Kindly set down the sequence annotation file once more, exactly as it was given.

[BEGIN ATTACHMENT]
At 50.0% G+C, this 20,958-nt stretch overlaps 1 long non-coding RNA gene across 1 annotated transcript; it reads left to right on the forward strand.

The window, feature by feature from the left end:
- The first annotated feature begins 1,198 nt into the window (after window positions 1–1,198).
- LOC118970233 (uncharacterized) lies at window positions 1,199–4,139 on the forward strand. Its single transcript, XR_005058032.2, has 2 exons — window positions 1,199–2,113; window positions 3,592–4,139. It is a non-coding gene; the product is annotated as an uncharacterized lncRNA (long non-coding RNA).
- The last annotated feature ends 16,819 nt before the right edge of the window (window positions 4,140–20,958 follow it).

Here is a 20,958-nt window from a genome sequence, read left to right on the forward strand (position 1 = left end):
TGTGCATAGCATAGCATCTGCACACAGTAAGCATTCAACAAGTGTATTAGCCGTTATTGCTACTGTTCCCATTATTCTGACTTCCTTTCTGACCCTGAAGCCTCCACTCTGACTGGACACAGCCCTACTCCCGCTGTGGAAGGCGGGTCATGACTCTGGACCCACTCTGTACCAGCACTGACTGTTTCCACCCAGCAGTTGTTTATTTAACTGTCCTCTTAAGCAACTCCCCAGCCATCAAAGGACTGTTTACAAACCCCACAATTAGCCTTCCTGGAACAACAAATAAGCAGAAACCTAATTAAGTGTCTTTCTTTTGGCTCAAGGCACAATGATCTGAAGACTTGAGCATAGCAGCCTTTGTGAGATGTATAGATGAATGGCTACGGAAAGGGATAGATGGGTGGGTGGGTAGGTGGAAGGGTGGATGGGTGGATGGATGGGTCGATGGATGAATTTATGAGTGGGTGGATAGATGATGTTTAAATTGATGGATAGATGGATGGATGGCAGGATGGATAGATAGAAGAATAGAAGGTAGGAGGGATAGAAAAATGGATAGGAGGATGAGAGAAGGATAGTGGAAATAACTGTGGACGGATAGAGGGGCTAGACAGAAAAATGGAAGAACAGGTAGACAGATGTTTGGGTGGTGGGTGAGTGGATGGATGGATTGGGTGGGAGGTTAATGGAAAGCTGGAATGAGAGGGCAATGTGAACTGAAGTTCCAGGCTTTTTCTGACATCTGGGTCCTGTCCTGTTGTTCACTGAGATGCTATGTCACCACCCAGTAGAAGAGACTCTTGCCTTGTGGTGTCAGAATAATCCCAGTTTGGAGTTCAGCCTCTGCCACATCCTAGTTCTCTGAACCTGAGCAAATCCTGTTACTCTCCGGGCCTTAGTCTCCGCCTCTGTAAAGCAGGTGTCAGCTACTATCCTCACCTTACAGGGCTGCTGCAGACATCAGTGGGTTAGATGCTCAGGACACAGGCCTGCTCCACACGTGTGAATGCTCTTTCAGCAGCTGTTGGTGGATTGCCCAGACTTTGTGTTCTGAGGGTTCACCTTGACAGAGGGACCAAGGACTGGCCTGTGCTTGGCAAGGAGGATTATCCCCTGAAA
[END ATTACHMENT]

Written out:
At 50.0% G+C, this 20,958-nt stretch overlaps 1 long non-coding RNA gene across 1 annotated transcript; it reads left to right on the forward strand.

The window, feature by feature from the left end:
- The first annotated feature begins 1,198 nt into the window (after window positions 1–1,198).
- LOC118970233 (uncharacterized) lies at window positions 1,199–4,139 on the forward strand. Its single transcript, XR_005058032.2, has 2 exons — window positions 1,199–2,113; window positions 3,592–4,139. It is a non-coding gene; the product is annotated as an uncharacterized lncRNA (long non-coding RNA).
- The last annotated feature ends 16,819 nt before the right edge of the window (window positions 4,140–20,958 follow it).

Here is a 20,958-nt window from a genome sequence, read left to right on the forward strand (position 1 = left end):
TGTGCATAGCATAGCATCTGCACACAGTAAGCATTCAACAAGTGTATTAGCCGTTATTGCTACTGTTCCCATTATTCTGACTTCCTTTCTGACCCTGAAGCCTCCACTCTGACTGGACACAGCCCTACTCCCGCTGTGGAAGGCGGGTCATGACTCTGGACCCACTCTGTACCAGCACTGACTGTTTCCACCCAGCAGTTGTTTATTTAACTGTCCTCTTAAGCAACTCCCCAGCCATCAAAGGACTGTTTACAAACCCCACAATTAGCCTTCCTGGAACAACAAATAAGCAGAAACCTAATTAAGTGTCTTTCTTTTGGCTCAAGGCACAATGATCTGAAGACTTGAGCATAGCAGCCTTTGTGAGATGTATAGATGAATGGCTACGGAAAGGGATAGATGGGTGGGTGGGTAGGTGGAAGGGTGGATGGGTGGATGGATGGGTCGATGGATGAATTTATGAGTGGGTGGATAGATGATGTTTAAATTGATGGATAGATGGATGGATGGCAGGATGGATAGATAGAAGAATAGAAGGTAGGAGGGATAGAAAAATGGATAGGAGGATGAGAGAAGGATAGTGGAAATAACTGTGGACGGATAGAGGGGCTAGACAGAAAAATGGAAGAACAGGTAGACAGATGTTTGGGTGGTGGGTGAGTGGATGGATGGATTGGGTGGGAGGTTAATGGAAAGCTGGAATGAGAGGGCAATGTGAACTGAAGTTCCAGGCTTTTTCTGACATCTGGGTCCTGTCCTGTTGTTCACTGAGATGCTATGTCACCACCCAGTAGAAGAGACTCTTGCCTTGTGGTGTCAGAATAATCCCAGTTTGGAGTTCAGCCTCTGCCACATCCTAGTTCTCTGAACCTGAGCAAATCCTGTTACTCTCCGGGCCTTAGTCTCCGCCTCTGTAAAGCAGGTGTCAGCTACTATCCTCACCTTACAGGGCTGCTGCAGACATCAGTGGGTTAGATGCTCAGGACACAGGCCTGCTCCACACGTGTGAATGCTCTTTCAGCAGCTGTTGGTGGATTGCCCAGACTTTGTGTTCTGAGGGTTCACCTTGACAGAGGGACCAAGGACTGGCCTGTGCTTGGCAAGGAGGATTATCCCCTGAAA